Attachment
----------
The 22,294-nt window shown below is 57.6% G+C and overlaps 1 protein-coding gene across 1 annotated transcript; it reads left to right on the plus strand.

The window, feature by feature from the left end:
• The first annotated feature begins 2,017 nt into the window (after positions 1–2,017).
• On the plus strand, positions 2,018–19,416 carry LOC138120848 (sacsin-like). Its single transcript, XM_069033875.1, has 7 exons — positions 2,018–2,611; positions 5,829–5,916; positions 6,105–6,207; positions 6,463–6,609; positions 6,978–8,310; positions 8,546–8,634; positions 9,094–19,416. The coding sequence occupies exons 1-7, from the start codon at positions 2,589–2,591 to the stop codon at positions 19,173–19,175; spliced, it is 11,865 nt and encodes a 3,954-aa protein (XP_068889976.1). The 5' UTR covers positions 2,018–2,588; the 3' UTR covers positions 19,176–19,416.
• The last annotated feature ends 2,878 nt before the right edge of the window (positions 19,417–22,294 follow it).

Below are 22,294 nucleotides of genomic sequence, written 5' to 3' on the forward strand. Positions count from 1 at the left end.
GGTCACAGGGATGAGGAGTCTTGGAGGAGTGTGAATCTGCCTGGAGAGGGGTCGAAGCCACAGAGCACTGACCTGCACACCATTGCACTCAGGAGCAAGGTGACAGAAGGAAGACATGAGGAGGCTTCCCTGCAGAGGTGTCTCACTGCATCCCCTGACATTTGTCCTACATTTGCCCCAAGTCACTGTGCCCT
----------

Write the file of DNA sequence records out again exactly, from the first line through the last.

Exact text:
The 22,294-nt window shown below is 57.6% G+C and overlaps 1 protein-coding gene across 1 annotated transcript; it reads left to right on the plus strand.

The window, feature by feature from the left end:
• The first annotated feature begins 2,017 nt into the window (after positions 1–2,017).
• On the plus strand, positions 2,018–19,416 carry LOC138120848 (sacsin-like). Its single transcript, XM_069033875.1, has 7 exons — positions 2,018–2,611; positions 5,829–5,916; positions 6,105–6,207; positions 6,463–6,609; positions 6,978–8,310; positions 8,546–8,634; positions 9,094–19,416. The coding sequence occupies exons 1-7, from the start codon at positions 2,589–2,591 to the stop codon at positions 19,173–19,175; spliced, it is 11,865 nt and encodes a 3,954-aa protein (XP_068889976.1). The 5' UTR covers positions 2,018–2,588; the 3' UTR covers positions 19,176–19,416.
• The last annotated feature ends 2,878 nt before the right edge of the window (positions 19,417–22,294 follow it).

Below are 22,294 nucleotides of genomic sequence, written 5' to 3' on the forward strand. Positions count from 1 at the left end.
GGTCACAGGGATGAGGAGTCTTGGAGGAGTGTGAATCTGCCTGGAGAGGGGTCGAAGCCACAGAGCACTGACCTGCACACCATTGCACTCAGGAGCAAGGTGACAGAAGGAAGACATGAGGAGGCTTCCCTGCAGAGGTGTCTCACTGCATCCCCTGACATTTGTCCTACATTTGCCCCAAGTCACTGTGCCCT